• Research: Participate in research conferences by collecting data from environmental field studies, analyzing the results, preparing reports, and presenting your findings.

A.S. Program Outcomes

Program Learning Outcomes

Upon completion of this degree program, students will be able to:

  • Demonstrate standard best practices in field and laboratory research techniques (e.g. scientific literature reviews, research design, equipment use, data collection and analysis, and technical writing).
  • Identify predominant regional species (e.g. plants, insects, fish, mammals, and birds) and their natural histories.
  • Apply principles of natural and physical sciences (including mathematics) to interpret natural phenomena.
  • Communicate ecological concepts and ideas via multiple modalities (e.g. technical writing and oral presentation).

Seamless Transfer Opportunities

Previous Environmental Sciences graduates have transferred into bachelor's degree programs at a variety of four-year institutions:

  • Colorado State University
  • Cornell University
  • Paul Smith's College
  • Rochester Institute of Technology
  • SUNY College of Environmental Science and Forestry
  • SUNY College at Brockport
  • SUNY College at Cobleskill
  • SUNY Stony Brook University
  • Unity College
  • Utah State University

Become a Surveyor, Forest Ranger, or Forester!

Our Forest Technology 1+1 articulation agreement with the SUNY College of Environmental Science and Forestry Ranger School gives you the option to complete one year of studying at FLCC and then transfer to the Ranger School for the second year. Start the program at FLCC and then continue your studies at the impressive 2,800 acre outdoor teaching facilities in Wanakena, NY.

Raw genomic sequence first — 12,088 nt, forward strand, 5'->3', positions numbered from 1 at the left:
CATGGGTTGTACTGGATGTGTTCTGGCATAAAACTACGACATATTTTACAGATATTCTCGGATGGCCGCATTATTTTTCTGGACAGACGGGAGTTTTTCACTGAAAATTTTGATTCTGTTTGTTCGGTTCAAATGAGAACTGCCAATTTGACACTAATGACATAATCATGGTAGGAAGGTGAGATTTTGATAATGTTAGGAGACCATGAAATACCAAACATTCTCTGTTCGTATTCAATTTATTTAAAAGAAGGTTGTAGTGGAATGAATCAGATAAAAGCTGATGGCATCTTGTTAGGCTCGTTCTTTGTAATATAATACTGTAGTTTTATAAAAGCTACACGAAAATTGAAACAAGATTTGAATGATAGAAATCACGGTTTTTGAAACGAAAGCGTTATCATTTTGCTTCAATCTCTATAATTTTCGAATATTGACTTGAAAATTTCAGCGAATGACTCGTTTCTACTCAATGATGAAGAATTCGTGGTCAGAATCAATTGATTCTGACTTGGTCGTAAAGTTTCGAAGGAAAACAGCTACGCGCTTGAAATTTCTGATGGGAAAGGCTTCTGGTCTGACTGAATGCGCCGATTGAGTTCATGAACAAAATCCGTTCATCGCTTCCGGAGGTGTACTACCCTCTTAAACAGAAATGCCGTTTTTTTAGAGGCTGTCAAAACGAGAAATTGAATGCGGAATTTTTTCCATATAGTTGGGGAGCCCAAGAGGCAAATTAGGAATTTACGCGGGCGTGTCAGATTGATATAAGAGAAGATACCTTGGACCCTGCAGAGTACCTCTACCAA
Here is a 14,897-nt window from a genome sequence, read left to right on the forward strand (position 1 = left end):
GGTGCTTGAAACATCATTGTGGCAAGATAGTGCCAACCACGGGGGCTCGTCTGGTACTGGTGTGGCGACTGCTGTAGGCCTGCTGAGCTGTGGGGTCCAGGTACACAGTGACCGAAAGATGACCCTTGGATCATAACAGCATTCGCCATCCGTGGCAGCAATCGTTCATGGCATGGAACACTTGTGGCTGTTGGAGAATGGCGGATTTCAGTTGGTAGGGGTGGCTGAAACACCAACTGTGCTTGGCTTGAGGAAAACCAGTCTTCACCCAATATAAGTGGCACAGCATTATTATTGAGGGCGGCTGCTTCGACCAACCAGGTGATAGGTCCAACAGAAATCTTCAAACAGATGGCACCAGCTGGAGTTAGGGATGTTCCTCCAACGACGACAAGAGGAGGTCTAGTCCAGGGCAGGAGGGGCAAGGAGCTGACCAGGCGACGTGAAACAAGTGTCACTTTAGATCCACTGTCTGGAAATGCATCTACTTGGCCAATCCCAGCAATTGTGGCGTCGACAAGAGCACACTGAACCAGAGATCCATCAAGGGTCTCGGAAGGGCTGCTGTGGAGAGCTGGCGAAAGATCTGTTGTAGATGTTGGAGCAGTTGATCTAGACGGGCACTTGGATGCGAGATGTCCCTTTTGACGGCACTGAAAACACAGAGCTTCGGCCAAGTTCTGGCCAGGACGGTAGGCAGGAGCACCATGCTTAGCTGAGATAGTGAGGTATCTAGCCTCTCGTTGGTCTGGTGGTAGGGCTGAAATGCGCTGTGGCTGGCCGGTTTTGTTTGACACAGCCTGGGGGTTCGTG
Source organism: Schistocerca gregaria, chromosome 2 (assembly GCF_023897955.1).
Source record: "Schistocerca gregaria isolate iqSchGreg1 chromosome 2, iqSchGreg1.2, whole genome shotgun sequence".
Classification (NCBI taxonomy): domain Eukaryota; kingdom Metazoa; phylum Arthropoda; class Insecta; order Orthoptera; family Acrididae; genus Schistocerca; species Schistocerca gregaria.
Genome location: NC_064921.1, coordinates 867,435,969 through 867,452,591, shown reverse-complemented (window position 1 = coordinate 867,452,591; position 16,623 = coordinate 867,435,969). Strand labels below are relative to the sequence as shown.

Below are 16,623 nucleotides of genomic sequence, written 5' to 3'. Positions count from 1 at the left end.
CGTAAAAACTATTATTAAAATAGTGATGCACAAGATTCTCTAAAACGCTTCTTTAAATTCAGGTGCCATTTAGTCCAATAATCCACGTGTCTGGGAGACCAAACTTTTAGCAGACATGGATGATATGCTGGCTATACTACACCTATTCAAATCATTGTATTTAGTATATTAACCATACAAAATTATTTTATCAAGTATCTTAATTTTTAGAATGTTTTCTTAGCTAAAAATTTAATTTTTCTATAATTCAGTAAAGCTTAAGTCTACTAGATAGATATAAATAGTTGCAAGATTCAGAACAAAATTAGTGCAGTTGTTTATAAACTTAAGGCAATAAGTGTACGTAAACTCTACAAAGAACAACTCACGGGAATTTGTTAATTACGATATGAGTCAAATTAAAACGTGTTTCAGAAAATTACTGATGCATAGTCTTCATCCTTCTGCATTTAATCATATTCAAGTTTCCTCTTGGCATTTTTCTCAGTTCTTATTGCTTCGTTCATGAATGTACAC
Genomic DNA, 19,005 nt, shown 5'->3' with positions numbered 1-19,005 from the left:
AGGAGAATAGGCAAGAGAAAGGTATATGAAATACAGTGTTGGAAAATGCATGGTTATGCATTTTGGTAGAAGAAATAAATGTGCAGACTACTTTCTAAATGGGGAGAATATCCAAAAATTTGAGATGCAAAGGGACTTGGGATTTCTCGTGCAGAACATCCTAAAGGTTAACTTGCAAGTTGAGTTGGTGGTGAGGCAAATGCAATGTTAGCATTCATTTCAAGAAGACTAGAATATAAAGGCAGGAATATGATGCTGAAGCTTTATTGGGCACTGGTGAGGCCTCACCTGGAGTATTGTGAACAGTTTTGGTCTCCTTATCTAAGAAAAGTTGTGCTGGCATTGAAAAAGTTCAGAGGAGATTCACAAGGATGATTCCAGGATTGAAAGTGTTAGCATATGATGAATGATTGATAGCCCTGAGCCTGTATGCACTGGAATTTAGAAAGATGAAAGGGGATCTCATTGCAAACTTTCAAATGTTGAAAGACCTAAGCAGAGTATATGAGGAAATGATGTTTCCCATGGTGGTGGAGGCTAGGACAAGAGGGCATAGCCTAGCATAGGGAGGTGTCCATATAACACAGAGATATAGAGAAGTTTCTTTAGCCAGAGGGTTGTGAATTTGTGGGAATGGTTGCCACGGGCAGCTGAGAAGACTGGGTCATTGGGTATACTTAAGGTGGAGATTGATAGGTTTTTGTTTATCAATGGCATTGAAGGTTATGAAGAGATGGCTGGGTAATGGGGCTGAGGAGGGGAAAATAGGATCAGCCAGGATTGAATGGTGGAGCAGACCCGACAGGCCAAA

Four-Year Career Pathways

Environmental Science graduates who complete a related four-year degree work in a variety of fields, including:

  • Ecological Monitoring and Restoration
  • Environmental Education
  • Fish and Wildlife Management
  • Forestry
  • Invasive Species Management
  • Soil and Water Conservation
  • Threatened/Endangered Species Protection
  • Wetland Protection and Restoration

Graduates often begin their careers with one of the many government agencies dedicated to preserving our natural resources, including:

  • Bureau of Land Management
  • Department of Health
  • Department of Environmental Conservation
  • Natural Resources Conservation Service
  • National Park Service
  • US Fish and Wildlife Service

Exciting and challenging career opportunities exist in the private sector at environmental consulting firms and environmental education centers. Non-profit agencies such as land conservancies, research institutions, and universities also need environmental scientists.

Low-Cost Tuition and Scholarship Opportunities

Earn a quality education at an affordable rate. With our low cost-per-credit and general scholarship opportunities, you can maximize your potential with minimal debt. Over 80% of FLCC students receive financial awards that help reduce the cost of college — or cover it completely!

Faculty

Our Environmental Science faculty have a wide range of expertise regarding their educational and professional backgrounds. Faculty earned graduate degrees from institutions such as Lehigh University, SUNY Brockport, SUNY College of Environmental Science and Forestry, and Utah State University. Complementing decades of experience teaching at the college level, our faculty have lived everywhere from Maine to Hawaii while working in the conservation field.


Field Stations

Our two field stations provide exceptional outdoor learning experiences for students.

The Muller Field Station (near Honeoye Lake) hosts laboratory experiences, community outreach, and local research projects.

The East Hill Campus (near Naples) is an outdoor facility for camping, hiking, wildlife, and nature classes.

Related Programs

In addition to the Environmental Science program, FLCC offers associate degrees in: